Compiling Python, NumPy and SciPy with Intel Compilers and Intel MKL

Compiling Python, NumPy and SciPy with Intel Compilers and Intel MKL

Compute clusters are shared machines so they often contain very outdated versions of software in the name of backward compatibility. While the environment modules project goes a long way of alleviating this problem, I often encounter problems with the Python installation on clusters that I'm working on.

In such a situation, it's often cleanest to just start over with your own mini-installation of Python and all packages that you have control over but that will open a whole new can of snakes[1]. Since I want to spare you the trial-and-error, I've decided to write things up for you.

Note: This guide assumes that you have a 64-bit system with the Intel compilers installed with binaries icc, icpc, ifort, xiar and xild available in your path and the Intel MKL reachable via a correctly configured $LD_LIBRARY_PATH and $INCLUDE. You will not need root permissions to install the software and all installation will be performed relative to a $PREFIX.

Let's start by setting that prefix variable - a good choice is $HOME/.local:

export PREFIX=~/.local

You also want to make sure that the following is sourced when you log in (by placing it in your .bashrc, .zshrc, etc.):

export C_INCLUDE_PATH=$C_INCLUDE_PATH:$HOME/.local/include
export PATH=$HOME/.local/bin:$PATH

export CC=icc
export CXX=icc
export FC=ifort

Now we're ready to roll! 🤘

Python 3.5.1

Grab a Python tarball from the official webpage, extract it and change into the new directory. Then, run:

./configure --prefix=$PREFIX --with-computed-gotos --without-gcc \
	--with-libm=-limf --with-cxx-main=`which icpc` --with-threads \
	--enable-ipv6 --with-signal-module \
	CC=icc CXX=icpc LD=xild AR=xiar \
	LIBS="-lpthread -limf -lirc" \
	CFLAGS="-O3 -fp-model strict -fp-model source -xHost -ipo -prec-div -prec-sqrt" \
	LDFLAGS="-ipo" \
	CPP="icc -E"
make install

This will compile Python[2] and install it into the $PREFIX/bin and $PREFIX/lib directories. If you want your custom-compiled version of Python be available under the python and pip, you can create some symlinks:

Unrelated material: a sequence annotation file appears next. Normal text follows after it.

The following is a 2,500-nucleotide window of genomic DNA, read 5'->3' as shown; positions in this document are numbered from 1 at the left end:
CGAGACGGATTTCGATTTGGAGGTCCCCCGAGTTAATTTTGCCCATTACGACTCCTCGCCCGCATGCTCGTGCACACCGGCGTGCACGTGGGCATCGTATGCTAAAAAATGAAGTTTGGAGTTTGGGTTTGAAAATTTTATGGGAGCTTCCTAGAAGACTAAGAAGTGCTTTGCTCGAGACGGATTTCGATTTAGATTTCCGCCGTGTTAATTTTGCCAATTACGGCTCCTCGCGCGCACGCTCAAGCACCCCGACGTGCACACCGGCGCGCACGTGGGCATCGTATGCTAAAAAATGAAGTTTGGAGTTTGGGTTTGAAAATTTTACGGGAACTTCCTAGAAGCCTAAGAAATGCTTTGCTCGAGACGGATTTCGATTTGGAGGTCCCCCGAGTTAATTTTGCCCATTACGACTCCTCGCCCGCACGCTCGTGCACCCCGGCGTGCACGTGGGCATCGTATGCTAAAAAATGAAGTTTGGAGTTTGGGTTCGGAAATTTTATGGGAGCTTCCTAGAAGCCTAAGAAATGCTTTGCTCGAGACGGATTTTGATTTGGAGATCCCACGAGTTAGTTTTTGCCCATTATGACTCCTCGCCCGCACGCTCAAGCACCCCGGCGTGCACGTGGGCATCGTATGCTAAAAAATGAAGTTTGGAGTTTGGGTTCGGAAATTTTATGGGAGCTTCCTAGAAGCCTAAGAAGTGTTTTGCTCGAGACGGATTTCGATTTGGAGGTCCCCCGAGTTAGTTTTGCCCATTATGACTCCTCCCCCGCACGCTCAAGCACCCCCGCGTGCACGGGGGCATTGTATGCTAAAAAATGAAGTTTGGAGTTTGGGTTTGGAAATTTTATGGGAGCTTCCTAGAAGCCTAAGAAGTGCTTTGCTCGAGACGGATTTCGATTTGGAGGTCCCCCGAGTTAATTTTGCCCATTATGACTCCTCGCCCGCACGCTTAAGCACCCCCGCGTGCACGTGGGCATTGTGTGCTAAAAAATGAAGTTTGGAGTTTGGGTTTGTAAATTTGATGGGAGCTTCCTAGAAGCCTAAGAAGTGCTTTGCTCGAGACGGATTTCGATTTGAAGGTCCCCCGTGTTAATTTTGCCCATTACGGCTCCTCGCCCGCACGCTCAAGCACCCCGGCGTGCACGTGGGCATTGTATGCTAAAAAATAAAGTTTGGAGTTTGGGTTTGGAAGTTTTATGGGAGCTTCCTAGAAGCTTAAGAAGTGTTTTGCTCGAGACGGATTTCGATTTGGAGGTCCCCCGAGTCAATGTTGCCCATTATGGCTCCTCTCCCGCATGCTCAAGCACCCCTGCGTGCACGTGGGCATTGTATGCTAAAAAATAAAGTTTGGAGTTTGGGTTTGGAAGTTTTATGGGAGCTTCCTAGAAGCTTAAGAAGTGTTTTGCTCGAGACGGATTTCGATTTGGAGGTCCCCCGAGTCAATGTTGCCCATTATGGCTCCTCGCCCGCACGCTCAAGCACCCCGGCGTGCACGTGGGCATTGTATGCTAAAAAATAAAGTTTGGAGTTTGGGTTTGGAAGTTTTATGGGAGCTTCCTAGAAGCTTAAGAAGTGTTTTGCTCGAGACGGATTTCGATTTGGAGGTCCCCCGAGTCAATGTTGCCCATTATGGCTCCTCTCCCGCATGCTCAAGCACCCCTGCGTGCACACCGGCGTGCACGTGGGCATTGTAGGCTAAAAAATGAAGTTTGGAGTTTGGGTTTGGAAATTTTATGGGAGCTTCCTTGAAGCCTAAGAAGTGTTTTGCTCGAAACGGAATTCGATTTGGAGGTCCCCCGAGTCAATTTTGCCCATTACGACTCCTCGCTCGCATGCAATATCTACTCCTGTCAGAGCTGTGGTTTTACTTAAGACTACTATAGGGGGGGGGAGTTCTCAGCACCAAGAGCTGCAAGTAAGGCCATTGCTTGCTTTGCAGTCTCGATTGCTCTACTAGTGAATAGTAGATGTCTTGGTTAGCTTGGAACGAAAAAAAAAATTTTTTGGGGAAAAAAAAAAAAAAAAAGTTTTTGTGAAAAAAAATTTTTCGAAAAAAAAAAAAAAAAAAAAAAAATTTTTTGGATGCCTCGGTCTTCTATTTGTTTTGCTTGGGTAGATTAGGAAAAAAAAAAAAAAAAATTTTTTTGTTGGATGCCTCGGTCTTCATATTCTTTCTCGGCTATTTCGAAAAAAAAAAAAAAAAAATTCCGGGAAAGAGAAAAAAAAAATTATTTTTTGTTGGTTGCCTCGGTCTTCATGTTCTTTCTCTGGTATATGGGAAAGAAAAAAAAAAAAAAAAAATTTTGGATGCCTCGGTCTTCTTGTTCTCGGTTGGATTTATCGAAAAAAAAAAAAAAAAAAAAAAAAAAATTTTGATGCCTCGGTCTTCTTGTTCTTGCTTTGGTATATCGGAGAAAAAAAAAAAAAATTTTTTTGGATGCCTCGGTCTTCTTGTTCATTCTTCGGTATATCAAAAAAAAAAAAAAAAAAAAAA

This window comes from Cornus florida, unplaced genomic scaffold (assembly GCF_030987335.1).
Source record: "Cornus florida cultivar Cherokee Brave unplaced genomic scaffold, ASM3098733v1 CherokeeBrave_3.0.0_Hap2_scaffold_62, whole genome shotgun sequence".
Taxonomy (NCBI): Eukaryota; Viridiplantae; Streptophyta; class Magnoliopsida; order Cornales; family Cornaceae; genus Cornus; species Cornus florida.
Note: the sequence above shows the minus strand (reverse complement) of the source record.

ln -s $PREFIX/bin/python{3,}
ln -s $PREFIX/bin/pip{3,}

We can now check if things are working:

which python
Python 3.5.1 (default, Mar 15 2016, 11:12:26) 
[GCC Intel(R) C++ gcc 4.8 mode] on linux
Type "help", "copyright", "credits" or "license" for more information.

NumPy 1.10.4

Next up is NumPy! Grab a tarball from PyPi, extract and change into the new directory.

In order to use Intel MKL with NumPy, we'll have to create a site.cfg file from the template at site.cfg.example:

cp site.cfg{.example,}

Now edit the site.cfg to reflect the location of the MKL on your system in library_dirs and include_dirs:

library_dirs = /opt/intel/compilers_and_libraries_2016/linux/mkl/lib/intel64
include_dirs = /opt/intel/compilers_and_libraries_2016/linux/mkl/include
mkl_libs = mkl_rt
lapack_libs =

Now we can compile and install:

python build --compiler=intelem 
python install

Again, we check if things are working correctly:

import numpy as np
print(np.ones((4, 4)) + np.eye(4))
[[ 2.  1.  1.  1.]
 [ 1.  2.  1.  1.]
 [ 1.  1.  2.  1.]
 [ 1.  1.  1.  2.]]

SciPy 0.17.0

Finally, compiling and installing SciPy is straightforward. Again, grab a tarball from PyPi, extract and change into the new directory. Then run:

python build --compiler=intelem --fcompiler=intelem
python install

More packages with pip

If you need more packages for your installation, you should be able to install them using the pip command bundled with Python 3 by default. Packages will be placed relative to your PYTHONHOME, or more specifically in $PREFIX/.local/lib/python3.5/site-packages.

For example, pip install six


  1. Horrible pun intended. ↩︎

  2. Since you're probably interested in writing numerical code, we're enabling aggressive optimization but tell the compiler to be careful with floating point optimizations that might change the numerics. ↩︎